Field and CPL Updates
After waiting in McMurdo for 16 days, five NICL/SCO people arrived to the WAIS Divide field site on November 25: Vaughn, Hargreaves, Koffman, Fegyveresi, and Vinther along with 3 IDDO staff including, Johnson, Dahnert, and Mortensen. Strong efforts are being made by all to get back on schedule.
We were elated to find the camp in good shape, and agreeable weather to set up tents. The start of camp construction was so delayed, that when the science construction crew arrived on Nov-18, they, along with the original put-in camp staff, worked straight through with no time off to get things going. All but one of the normal camp structures was in place, and last one soon followed. The galley was functional and able to deal comfortably with the new camp population of 33 total. Cargo lines were neatly laid out over a well-groomed camp, and the snow was entirely removed from the core processing end of the Arch. Power modules were up and running, but power distribution was only beginning. All in all, it was a remarkable, and well organized effort.
In general, the entire Arch is in surprisingly good shape. The ice core basement is in excellent condition, with the wood floor very much intact, and quite suitable for rolling the 39 carts, with each one carrying about a 1/2 ton of ice. The height between basement floor and the main floor appears to have compressed by ~3 inches, causing the basement stairs (which were safely unattached at their top for the winter) to rise above the floor, which now prevents the metal hatch in the floor from closing all the way. This will soon be easily fixed and is no problem for us now. The gantry crane was instantly functional. The door leading to the drill side of the arch has some predictable clearance issues that will also soon be fixed. The drill side of the arch fared reasonably well over the winter - the most notable issues being the that the slot for the drill bulged in slightly, and the ventilation covers on the end of the drill Arch came off during the winter allowing a Volkswagen-size snow to drift at the entrance to the arch. The ice core that wintered over appears to be in remarkable shape. The green mesh-netting on the core has made a very slight impression in the ice, but can easily be pulled away. It would not be a stretch to say this is the best preserved ice through the brittle zone I have ever seen.
We are working long hours through the holiday weekend to try to make up lost time, but we were treated to a very nice Thanksgiving meal Friday evening and the camp staff took a well deserved break the following day. (Back in McMurdo our crew burned some of the energy accumulated from the forced wait by participating in the Turkey Trot, and Heidi Roop was the first woman over the finish line.) Electrical power to the arch was not available before Thursday evening, so our first day was spent working with head lamps to open the arch and stage equipment and boxes. By late Friday we packed our first core, and as of Sunday evening Nov- 29, we have packed 152 meters of ice (about 1.2 Air Force Pallets). Our goal is to have 2 pallets ready for retrograde on Tuesday, to be flown on a cold-deck LC-130 flight to McMurdo, where freezers await. Another reason to work fast is the sea ice runway in McMurdo will be closed down by the end of the week, forcing planes to land at the far more distant Pegasus skiway, which means a much longer, bumpy ride for the ice core back to McMurdo. Since we need to get ice out ASAP, and weather continues to be a large variable in our flight schedule, we no longer have the luxury of choosing only night-flights for ice shipments. To guard against potential exposure of the ice to warmer environments, we have chosen to pack the ice core tubes in snow, giving us a greater thermal mass. The pallets will be slightly heavier, but it is a small price to pay for insurance. Temperature in the arch basement was -29 deg C, and upstairs it was approximately -25 deg C. After adding power, lights and people to the arch, the temperature warmed to -21 deg C, causing us to bring on line 2 of the 4 refrigeration units, which are now doing a fine job of keeping the arch at -26 deg C.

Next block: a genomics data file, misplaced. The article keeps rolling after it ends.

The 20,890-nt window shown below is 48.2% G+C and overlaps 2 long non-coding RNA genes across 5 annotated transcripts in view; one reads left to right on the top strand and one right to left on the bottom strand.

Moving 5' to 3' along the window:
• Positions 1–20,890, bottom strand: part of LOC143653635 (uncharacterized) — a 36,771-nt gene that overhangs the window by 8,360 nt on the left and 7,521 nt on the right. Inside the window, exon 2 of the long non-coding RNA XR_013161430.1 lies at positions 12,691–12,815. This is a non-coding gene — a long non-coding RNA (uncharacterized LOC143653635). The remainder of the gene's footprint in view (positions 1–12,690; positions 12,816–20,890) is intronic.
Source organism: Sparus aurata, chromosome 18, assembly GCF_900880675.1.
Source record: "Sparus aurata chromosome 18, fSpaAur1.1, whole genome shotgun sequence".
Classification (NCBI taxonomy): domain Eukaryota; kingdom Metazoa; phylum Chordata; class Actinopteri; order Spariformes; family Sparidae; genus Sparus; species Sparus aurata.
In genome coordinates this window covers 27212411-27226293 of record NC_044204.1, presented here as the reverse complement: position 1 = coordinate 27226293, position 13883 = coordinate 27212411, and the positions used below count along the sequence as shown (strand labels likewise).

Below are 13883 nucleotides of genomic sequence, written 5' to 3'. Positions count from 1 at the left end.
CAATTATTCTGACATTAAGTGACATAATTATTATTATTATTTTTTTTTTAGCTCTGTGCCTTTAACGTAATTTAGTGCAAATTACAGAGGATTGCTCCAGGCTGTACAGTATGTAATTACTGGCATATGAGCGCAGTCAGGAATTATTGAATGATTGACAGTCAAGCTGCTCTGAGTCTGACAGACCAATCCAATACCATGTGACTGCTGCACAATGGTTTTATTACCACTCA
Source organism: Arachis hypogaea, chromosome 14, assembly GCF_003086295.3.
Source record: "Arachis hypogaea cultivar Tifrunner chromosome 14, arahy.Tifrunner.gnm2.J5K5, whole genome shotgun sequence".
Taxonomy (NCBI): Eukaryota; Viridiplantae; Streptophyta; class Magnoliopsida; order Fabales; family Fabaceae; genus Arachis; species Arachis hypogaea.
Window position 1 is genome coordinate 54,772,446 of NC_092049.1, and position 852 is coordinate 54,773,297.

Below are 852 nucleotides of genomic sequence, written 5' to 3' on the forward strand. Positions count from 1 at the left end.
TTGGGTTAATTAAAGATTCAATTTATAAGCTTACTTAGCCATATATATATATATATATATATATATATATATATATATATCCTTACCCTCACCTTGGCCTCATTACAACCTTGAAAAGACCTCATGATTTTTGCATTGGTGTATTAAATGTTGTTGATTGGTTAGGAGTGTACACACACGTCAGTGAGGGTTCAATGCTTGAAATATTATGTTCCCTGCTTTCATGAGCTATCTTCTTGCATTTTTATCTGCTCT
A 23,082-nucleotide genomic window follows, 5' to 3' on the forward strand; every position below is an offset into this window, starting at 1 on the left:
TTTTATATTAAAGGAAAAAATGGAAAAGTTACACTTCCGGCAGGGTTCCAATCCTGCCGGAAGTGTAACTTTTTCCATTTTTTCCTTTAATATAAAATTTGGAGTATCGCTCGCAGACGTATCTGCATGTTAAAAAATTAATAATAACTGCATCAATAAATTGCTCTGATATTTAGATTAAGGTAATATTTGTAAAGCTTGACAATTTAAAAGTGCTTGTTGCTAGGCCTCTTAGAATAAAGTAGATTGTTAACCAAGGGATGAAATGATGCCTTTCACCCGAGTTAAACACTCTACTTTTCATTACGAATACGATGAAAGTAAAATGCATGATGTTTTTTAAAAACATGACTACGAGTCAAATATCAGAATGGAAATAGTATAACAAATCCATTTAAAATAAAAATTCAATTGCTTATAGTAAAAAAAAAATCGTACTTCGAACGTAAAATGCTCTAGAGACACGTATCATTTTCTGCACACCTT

The snow will be clear from the drill end of the arch by tomorrow (Nov-30) and IDDO staff is busy preparing the drill, hoping to begin spooling the new cable on the winch soon. Camp will receive 20 passengers on Nov-30, including all remaining SCO staff (Banta, Roop, Neff, Bauska, Banks, and Cox) and a large number of CReSIS project people. Once we have the rest of the SCO crew on site, we will commence with two shifts to pack ice, raising our daily output from ~ 70 m/day to possibly ~130 or more. We project that we will finish packing last year's by December 8 or 9 if weather holds to keep flights on schedule. The slot wall cutting should be done on Dec-2. Drillers will start spooling cable on Dec-3 and making all efforts to start drilling on Dec 11. If the season runs to Jan-23, this would give us 34 drilling days (accounting for normal holidays) to achieve our goal of getting to 2,600 meter depth.
The crew is in good spirits and everyone is putting in lots of extra hours to make up for the delays.
Science Coordination Office Field Representative